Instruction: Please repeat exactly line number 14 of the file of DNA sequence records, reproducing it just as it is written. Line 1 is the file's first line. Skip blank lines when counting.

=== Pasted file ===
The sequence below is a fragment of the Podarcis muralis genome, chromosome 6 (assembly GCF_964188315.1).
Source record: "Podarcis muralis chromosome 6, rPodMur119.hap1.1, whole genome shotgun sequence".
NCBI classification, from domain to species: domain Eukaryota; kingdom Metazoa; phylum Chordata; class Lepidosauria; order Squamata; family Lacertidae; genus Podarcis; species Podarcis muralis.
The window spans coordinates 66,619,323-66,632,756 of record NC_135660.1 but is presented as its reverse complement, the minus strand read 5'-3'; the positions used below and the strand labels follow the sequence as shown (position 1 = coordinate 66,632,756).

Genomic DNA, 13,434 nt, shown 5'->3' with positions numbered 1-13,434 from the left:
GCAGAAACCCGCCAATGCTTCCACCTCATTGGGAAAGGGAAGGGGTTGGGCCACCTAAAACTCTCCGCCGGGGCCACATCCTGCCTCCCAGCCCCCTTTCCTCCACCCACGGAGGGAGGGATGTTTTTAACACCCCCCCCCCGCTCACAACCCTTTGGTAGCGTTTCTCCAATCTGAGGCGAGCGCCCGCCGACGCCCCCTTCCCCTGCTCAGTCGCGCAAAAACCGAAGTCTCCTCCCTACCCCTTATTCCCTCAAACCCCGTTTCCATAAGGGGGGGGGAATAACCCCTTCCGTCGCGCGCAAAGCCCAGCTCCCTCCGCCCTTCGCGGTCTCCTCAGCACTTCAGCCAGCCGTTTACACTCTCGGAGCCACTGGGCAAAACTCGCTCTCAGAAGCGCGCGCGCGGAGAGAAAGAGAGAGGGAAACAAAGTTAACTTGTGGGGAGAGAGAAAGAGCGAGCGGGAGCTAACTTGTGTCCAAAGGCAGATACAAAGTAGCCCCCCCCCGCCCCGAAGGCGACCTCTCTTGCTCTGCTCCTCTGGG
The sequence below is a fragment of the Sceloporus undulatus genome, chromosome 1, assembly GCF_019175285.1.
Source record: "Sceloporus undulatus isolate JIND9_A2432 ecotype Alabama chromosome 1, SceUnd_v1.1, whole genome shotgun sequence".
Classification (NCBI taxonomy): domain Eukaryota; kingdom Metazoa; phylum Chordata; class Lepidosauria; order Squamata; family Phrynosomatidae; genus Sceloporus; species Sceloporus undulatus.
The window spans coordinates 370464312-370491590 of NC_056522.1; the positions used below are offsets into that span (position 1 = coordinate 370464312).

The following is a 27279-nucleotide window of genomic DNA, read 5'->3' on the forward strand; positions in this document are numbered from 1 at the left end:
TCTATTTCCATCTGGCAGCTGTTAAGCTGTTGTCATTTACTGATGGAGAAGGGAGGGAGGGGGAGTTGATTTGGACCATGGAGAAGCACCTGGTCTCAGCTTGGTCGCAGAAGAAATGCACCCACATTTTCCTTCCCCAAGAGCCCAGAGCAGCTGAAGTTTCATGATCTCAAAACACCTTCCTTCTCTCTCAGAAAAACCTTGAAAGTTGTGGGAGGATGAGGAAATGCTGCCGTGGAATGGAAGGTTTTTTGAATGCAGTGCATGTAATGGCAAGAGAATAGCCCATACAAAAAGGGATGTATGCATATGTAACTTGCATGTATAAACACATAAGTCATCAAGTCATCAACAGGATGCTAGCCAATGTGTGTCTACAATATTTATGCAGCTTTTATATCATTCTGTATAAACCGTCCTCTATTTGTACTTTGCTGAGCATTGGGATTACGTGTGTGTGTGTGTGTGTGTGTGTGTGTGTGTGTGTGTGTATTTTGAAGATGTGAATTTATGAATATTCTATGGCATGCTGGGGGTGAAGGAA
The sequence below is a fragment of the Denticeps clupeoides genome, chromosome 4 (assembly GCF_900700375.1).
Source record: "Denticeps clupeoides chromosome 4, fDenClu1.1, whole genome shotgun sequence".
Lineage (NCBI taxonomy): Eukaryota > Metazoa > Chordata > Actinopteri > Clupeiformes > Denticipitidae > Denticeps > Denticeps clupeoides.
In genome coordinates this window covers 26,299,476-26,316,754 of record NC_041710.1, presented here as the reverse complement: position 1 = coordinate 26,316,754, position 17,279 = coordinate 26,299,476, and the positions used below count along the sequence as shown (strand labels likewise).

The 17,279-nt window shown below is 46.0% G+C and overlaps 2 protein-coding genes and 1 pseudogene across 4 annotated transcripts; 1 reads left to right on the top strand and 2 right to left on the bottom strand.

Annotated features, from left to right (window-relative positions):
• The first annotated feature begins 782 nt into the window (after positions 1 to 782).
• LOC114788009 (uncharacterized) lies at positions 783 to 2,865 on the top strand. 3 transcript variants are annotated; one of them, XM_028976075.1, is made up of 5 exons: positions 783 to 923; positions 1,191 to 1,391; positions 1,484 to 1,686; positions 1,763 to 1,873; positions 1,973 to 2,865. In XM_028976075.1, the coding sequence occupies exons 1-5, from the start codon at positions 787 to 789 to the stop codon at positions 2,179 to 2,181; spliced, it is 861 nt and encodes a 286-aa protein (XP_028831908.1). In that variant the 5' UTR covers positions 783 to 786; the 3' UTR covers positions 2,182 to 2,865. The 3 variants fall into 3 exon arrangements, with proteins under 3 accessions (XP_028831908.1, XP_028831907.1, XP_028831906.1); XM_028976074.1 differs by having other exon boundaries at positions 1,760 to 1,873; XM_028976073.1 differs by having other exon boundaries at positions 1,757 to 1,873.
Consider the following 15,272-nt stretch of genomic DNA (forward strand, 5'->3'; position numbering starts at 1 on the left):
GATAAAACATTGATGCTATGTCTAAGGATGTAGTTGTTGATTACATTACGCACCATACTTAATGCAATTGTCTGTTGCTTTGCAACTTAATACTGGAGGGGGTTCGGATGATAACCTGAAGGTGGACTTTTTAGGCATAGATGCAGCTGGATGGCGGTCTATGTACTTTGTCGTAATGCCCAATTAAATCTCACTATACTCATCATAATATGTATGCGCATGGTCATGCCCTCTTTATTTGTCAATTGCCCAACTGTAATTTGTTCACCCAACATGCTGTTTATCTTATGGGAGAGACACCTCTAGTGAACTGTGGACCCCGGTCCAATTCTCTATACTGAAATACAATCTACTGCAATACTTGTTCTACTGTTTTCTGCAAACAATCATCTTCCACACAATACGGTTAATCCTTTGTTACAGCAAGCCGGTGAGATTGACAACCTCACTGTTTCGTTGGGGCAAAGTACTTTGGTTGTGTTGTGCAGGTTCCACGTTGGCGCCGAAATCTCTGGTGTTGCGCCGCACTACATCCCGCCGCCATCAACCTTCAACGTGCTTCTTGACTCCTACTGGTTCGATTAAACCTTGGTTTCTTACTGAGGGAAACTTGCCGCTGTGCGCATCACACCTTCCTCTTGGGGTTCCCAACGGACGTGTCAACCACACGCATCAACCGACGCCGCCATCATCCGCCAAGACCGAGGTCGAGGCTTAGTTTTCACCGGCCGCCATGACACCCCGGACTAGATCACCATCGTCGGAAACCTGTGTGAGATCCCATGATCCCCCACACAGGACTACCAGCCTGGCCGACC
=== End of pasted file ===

Source record: "Denticeps clupeoides chromosome 4, fDenClu1.1, whole genome shotgun sequence".